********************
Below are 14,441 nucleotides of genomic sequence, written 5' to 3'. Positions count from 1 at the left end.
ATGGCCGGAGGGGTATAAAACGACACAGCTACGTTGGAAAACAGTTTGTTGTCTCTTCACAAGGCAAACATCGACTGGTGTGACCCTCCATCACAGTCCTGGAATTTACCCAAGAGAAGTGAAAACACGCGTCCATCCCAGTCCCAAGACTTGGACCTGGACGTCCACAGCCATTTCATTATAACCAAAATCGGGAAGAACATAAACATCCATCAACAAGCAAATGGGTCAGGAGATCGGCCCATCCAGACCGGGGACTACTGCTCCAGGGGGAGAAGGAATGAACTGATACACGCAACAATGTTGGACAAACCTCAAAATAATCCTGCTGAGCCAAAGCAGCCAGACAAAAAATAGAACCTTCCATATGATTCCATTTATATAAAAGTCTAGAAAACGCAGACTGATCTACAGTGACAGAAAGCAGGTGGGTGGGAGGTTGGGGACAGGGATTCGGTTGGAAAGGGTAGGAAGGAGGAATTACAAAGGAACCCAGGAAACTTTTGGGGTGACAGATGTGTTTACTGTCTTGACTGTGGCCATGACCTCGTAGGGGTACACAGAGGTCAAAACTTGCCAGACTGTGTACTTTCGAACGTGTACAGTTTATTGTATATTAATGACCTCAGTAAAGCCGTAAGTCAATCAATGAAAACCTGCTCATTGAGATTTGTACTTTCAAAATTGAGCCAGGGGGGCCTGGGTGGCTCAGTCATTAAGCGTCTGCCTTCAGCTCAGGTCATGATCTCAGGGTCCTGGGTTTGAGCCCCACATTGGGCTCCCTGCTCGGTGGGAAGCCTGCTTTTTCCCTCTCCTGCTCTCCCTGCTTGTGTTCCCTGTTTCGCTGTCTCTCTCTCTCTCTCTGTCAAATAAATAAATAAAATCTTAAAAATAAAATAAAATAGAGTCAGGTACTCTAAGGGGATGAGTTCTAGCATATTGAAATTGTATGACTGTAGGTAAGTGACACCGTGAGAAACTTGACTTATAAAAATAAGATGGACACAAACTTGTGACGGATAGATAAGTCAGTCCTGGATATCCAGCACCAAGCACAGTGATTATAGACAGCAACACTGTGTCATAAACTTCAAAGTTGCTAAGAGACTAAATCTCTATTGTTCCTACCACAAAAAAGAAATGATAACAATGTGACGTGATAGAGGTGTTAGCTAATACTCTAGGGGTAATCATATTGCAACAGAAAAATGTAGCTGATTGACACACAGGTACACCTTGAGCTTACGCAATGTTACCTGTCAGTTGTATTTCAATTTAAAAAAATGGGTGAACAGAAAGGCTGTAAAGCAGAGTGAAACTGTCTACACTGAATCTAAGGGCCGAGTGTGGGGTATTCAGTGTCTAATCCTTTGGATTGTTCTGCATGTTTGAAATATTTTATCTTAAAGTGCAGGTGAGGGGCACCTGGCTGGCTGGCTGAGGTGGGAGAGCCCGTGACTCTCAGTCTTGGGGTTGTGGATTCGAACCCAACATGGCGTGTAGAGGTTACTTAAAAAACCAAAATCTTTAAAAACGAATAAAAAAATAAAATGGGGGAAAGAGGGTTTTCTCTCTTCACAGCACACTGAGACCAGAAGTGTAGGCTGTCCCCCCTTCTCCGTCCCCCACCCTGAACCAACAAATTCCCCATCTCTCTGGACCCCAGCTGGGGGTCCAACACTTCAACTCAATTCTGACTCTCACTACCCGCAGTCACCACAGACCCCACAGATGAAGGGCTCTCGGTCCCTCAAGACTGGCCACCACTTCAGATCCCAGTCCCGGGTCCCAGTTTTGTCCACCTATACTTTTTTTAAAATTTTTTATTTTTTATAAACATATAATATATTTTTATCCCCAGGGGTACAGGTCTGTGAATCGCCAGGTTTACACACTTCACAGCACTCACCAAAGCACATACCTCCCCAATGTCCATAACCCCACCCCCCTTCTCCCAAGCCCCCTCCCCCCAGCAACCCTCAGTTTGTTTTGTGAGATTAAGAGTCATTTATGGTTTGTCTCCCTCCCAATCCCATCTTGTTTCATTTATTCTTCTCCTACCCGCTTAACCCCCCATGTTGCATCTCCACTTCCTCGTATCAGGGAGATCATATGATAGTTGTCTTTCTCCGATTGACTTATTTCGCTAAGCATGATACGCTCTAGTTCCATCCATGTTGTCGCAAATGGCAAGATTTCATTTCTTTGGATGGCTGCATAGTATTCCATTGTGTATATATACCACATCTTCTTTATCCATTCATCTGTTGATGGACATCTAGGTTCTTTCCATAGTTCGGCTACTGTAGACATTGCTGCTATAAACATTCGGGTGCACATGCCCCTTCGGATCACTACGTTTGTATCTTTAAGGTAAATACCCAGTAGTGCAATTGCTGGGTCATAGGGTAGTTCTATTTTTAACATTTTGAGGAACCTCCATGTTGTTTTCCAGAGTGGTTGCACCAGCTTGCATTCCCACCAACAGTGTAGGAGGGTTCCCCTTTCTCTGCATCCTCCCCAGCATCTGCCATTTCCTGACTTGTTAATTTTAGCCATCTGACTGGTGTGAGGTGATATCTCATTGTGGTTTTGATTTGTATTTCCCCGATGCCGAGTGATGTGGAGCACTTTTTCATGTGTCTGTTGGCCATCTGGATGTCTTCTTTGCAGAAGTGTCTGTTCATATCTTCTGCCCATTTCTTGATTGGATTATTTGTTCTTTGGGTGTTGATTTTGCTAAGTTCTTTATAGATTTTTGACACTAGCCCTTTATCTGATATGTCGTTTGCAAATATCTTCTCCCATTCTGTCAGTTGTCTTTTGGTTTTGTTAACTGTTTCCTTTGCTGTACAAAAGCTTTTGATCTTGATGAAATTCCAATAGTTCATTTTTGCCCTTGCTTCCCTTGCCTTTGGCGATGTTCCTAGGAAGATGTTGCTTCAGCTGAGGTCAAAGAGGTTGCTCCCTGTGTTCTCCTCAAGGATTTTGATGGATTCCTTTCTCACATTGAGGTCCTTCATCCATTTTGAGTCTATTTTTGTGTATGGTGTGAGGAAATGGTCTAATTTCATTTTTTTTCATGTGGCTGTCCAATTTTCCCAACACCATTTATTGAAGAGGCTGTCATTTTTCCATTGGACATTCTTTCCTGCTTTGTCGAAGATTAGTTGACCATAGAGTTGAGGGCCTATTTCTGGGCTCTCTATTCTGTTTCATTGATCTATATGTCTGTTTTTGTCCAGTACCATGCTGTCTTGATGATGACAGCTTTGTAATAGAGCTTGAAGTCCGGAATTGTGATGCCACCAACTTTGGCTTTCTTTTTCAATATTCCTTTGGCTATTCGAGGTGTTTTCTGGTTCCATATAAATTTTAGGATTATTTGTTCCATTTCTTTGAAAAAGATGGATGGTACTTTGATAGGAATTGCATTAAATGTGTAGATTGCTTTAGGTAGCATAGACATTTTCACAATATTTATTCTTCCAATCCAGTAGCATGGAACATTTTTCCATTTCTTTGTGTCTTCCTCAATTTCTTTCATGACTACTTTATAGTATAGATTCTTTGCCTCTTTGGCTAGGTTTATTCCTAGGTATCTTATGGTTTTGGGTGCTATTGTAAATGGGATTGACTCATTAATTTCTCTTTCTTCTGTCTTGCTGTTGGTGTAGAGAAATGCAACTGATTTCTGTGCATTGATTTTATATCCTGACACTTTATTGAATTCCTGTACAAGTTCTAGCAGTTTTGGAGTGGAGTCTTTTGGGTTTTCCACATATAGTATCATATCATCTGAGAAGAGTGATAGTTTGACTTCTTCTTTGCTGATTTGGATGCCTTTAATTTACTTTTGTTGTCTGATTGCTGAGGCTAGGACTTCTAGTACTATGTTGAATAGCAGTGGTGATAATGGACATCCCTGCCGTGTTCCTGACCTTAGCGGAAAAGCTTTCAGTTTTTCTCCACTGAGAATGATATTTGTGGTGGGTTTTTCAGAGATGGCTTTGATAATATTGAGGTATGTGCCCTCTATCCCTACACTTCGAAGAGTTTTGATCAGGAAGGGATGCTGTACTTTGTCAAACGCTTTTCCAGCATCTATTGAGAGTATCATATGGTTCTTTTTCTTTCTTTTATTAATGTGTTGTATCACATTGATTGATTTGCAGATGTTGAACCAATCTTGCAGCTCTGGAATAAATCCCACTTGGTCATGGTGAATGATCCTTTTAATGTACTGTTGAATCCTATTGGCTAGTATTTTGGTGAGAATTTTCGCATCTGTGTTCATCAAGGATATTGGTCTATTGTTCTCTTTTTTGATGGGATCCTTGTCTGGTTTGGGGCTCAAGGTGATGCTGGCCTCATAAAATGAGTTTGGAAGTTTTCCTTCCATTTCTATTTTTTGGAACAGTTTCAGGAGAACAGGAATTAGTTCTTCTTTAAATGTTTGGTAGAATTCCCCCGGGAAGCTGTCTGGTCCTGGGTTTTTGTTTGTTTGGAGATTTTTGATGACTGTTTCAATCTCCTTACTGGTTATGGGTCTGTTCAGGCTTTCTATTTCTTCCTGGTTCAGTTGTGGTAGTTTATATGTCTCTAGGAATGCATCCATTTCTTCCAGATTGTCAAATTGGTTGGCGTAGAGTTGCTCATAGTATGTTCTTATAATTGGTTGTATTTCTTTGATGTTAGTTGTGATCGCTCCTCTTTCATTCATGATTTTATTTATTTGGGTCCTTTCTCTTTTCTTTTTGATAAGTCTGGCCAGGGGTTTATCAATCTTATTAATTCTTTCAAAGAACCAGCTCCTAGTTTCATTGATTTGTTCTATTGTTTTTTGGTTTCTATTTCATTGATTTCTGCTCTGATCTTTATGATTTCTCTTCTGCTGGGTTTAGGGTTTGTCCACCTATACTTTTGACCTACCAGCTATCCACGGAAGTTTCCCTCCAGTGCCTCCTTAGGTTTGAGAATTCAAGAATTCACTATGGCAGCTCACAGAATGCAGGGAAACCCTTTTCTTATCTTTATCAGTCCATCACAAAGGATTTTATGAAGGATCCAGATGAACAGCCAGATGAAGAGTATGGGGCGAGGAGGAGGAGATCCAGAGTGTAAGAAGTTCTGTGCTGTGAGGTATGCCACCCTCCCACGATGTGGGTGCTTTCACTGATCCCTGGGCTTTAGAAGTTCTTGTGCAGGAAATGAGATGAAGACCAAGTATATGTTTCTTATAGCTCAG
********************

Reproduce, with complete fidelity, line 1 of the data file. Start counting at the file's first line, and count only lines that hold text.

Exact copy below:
Below are 14,441 nucleotides of genomic sequence, written 5' to 3'. Positions count from 1 at the left end.